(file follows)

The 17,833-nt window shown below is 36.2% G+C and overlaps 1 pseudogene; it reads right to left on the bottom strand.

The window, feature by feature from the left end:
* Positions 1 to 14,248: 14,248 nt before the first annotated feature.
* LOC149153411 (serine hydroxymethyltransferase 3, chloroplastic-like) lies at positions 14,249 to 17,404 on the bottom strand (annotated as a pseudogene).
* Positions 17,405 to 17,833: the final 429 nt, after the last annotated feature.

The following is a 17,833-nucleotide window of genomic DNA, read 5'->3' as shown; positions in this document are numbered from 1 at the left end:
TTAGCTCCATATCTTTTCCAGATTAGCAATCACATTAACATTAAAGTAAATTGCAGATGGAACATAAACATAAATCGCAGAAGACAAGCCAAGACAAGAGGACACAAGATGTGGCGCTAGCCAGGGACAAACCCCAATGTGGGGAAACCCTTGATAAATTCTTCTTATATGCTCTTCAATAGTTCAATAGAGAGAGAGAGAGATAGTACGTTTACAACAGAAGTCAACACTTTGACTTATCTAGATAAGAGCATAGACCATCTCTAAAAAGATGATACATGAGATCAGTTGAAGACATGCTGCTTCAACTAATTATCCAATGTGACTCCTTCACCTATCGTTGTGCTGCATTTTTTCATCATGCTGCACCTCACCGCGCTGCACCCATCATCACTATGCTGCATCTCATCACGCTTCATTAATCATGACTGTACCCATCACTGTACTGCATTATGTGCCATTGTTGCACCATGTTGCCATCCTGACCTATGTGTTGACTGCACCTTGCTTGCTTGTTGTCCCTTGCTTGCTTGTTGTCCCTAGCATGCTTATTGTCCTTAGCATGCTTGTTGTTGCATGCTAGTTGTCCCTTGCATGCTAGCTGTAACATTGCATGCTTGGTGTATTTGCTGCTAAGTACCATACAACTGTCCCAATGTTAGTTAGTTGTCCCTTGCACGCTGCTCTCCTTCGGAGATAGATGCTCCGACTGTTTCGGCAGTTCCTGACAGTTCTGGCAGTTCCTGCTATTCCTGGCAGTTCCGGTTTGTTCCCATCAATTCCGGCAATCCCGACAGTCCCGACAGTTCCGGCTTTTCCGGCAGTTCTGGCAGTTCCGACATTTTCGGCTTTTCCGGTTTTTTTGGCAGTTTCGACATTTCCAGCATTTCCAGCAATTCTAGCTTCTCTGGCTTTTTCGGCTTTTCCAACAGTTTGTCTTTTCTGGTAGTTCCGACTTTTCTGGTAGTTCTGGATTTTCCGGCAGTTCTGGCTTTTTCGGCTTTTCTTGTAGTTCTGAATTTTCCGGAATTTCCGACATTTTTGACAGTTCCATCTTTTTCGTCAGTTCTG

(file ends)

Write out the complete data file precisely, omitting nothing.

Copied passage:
The 17,833-nt window shown below is 36.2% G+C and overlaps 1 pseudogene; it reads right to left on the bottom strand.

The window, feature by feature from the left end:
* Positions 1 to 14,248: 14,248 nt before the first annotated feature.
* LOC149153411 (serine hydroxymethyltransferase 3, chloroplastic-like) lies at positions 14,249 to 17,404 on the bottom strand (annotated as a pseudogene).
* Positions 17,405 to 17,833: the final 429 nt, after the last annotated feature.

The following is a 17,833-nucleotide window of genomic DNA, read 5'->3' as shown; positions in this document are numbered from 1 at the left end:
TTAGCTCCATATCTTTTCCAGATTAGCAATCACATTAACATTAAAGTAAATTGCAGATGGAACATAAACATAAATCGCAGAAGACAAGCCAAGACAAGAGGACACAAGATGTGGCGCTAGCCAGGGACAAACCCCAATGTGGGGAAACCCTTGATAAATTCTTCTTATATGCTCTTCAATAGTTCAATAGAGAGAGAGAGAGATAGTACGTTTACAACAGAAGTCAACACTTTGACTTATCTAGATAAGAGCATAGACCATCTCTAAAAAGATGATACATGAGATCAGTTGAAGACATGCTGCTTCAACTAATTATCCAATGTGACTCCTTCACCTATCGTTGTGCTGCATTTTTTCATCATGCTGCACCTCACCGCGCTGCACCCATCATCACTATGCTGCATCTCATCACGCTTCATTAATCATGACTGTACCCATCACTGTACTGCATTATGTGCCATTGTTGCACCATGTTGCCATCCTGACCTATGTGTTGACTGCACCTTGCTTGCTTGTTGTCCCTTGCTTGCTTGTTGTCCCTAGCATGCTTATTGTCCTTAGCATGCTTGTTGTTGCATGCTAGTTGTCCCTTGCATGCTAGCTGTAACATTGCATGCTTGGTGTATTTGCTGCTAAGTACCATACAACTGTCCCAATGTTAGTTAGTTGTCCCTTGCACGCTGCTCTCCTTCGGAGATAGATGCTCCGACTGTTTCGGCAGTTCCTGACAGTTCTGGCAGTTCCTGCTATTCCTGGCAGTTCCGGTTTGTTCCCATCAATTCCGGCAATCCCGACAGTCCCGACAGTTCCGGCTTTTCCGGCAGTTCTGGCAGTTCCGACATTTTCGGCTTTTCCGGTTTTTTTGGCAGTTTCGACATTTCCAGCATTTCCAGCAATTCTAGCTTCTCTGGCTTTTTCGGCTTTTCCAACAGTTTGTCTTTTCTGGTAGTTCCGACTTTTCTGGTAGTTCTGGATTTTCCGGCAGTTCTGGCTTTTTCGGCTTTTCTTGTAGTTCTGAATTTTCCGGAATTTCCGACATTTTTGACAGTTCCATCTTTTTCGTCAGTTCTG